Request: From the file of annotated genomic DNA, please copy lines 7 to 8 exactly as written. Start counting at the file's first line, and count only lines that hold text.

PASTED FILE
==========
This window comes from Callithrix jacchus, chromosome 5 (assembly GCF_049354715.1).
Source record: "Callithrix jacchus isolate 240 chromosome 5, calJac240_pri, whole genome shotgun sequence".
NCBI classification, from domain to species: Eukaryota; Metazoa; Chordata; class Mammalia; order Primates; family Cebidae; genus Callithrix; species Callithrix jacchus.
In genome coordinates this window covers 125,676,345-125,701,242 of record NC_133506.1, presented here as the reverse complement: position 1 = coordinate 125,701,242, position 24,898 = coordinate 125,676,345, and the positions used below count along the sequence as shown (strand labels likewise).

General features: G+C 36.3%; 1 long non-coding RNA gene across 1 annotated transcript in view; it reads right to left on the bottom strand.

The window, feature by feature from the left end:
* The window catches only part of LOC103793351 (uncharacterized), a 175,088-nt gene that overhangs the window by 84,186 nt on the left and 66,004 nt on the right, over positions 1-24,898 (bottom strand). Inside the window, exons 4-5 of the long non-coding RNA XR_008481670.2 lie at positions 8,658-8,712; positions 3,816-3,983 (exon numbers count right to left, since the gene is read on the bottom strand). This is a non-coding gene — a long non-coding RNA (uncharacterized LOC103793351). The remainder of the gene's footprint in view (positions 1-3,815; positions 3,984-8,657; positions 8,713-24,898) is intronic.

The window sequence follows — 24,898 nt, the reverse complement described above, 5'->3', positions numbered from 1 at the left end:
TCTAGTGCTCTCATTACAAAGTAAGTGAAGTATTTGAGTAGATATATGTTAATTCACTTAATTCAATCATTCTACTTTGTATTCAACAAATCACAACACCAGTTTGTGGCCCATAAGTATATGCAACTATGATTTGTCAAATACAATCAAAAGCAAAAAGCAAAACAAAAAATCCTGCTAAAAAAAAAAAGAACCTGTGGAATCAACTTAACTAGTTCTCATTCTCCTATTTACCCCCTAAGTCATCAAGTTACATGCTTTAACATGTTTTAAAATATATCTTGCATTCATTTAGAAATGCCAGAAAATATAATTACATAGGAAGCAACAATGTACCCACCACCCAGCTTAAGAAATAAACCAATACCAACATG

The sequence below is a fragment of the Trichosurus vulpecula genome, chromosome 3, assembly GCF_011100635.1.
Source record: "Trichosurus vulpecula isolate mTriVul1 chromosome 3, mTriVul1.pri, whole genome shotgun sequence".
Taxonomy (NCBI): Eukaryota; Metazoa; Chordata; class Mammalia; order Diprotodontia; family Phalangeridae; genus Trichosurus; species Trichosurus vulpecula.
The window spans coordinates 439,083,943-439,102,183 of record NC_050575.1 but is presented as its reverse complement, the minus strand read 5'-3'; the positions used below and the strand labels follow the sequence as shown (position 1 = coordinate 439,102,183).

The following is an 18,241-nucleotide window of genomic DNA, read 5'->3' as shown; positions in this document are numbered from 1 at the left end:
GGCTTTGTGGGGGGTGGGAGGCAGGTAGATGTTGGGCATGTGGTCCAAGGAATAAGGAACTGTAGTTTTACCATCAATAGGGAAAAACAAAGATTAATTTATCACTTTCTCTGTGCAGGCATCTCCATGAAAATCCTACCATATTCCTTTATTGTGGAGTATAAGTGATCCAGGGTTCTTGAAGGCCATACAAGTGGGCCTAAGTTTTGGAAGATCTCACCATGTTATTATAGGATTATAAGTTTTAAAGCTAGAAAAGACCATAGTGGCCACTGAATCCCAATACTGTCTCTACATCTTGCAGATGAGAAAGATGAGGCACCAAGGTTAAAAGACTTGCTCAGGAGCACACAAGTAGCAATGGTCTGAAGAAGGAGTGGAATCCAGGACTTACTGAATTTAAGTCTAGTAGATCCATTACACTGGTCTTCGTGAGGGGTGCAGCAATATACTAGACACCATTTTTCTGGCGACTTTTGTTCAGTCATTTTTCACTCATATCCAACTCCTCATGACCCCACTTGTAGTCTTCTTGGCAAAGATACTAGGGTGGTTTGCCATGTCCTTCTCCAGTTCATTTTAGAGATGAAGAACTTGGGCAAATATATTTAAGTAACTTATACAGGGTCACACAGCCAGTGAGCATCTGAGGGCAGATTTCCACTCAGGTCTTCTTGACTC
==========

* The window catches only part of LOC103793351 (uncharacterized), a 175,088-nt gene that overhangs the window by 84,186 nt on the left and 66,004 nt on the right, over positions 1-24,898 (bottom strand). Inside the window, exons 4-5 of the long non-coding RNA XR_008481670.2 lie at positions 8,658-8,712; positions 3,816-3,983 (exon numbers count right to left, since the gene is read on the bottom strand). This is a non-coding gene — a long non-coding RNA (uncharacterized LOC103793351). The remainder of the gene's footprint in view (positions 1-3,815; positions 3,984-8,657; positions 8,713-24,898) is intronic.

The window sequence follows — 24,898 nt, the reverse complement described above, 5'->3', positions numbered from 1 at the left end: